Then, moving forward, we’ll be looking to create a program very similar to Fuel, but it will have a focus on Korean startups. The idea is to get six to eight of those companies to come over here, put them through a program that helps make them enterprise-ready, sell them to large enterprises here: Walmart, Tyson, J.B. Hunt and relevant suppliers. And then, upon the success of the initial program, which we hope to launch in the summer, but we’re still finalizing the details, we’ll then look at creating a venture capital firm sponsored half by Korean dollars and half from U.S. dollars.

So we can really help drive growth in the companies from Korea that are sent over here but also have a gateway for U.S. startups, especially from Arkansas, to enter the Asian markets outside of China and Japan, where it culturally can be difficult to enter. There’s a lot less regulation, so it’ll be a good test market, with their population and how accepting they are of emerging technologies, [it’s a good opportunity for] U.S. companies to go global.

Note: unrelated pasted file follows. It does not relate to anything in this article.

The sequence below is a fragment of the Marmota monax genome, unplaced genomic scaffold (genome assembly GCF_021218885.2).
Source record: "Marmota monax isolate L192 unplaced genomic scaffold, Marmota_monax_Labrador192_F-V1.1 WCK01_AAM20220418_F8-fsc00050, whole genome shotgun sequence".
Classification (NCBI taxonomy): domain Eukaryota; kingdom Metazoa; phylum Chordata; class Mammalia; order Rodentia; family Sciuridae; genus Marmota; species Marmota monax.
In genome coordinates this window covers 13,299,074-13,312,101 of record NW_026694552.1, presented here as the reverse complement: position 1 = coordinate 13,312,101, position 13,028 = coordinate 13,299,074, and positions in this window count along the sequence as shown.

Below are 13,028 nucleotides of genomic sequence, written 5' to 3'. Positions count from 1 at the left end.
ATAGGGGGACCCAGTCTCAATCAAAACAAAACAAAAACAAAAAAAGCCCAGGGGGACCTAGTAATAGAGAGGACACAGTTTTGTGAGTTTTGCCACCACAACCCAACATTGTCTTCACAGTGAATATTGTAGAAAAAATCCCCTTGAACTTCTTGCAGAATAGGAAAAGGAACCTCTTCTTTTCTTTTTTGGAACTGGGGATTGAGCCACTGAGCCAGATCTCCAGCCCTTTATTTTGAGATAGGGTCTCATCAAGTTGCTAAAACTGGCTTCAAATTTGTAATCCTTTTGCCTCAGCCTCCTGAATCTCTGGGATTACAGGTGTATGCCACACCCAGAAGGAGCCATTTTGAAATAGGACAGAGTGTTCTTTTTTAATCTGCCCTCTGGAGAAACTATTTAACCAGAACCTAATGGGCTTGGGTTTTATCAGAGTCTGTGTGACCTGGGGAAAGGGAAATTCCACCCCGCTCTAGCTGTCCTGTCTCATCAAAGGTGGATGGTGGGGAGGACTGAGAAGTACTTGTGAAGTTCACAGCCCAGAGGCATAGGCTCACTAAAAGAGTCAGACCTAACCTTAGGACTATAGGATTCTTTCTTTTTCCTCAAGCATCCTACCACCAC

What progress did you make toward those goals? 

We definitely had a lot of success meeting with the government agencies. They have just invested heavily and created a vibrant startup ecosystem there. We’re currently working with our Korean representative, Louis Diesel, to create a proposal for NIPA that would be [for them] to fund for one year an accelerator program for Korean companies here in northwest Arkansas. As far as the timeline on that, we’re looking to have that closed in 60-90 days … Actively putting that together, and, hopefully, it’ll come to fruition this summer.

What did you learn about their entrepreneurial ecosystem, and how does it compare to ours?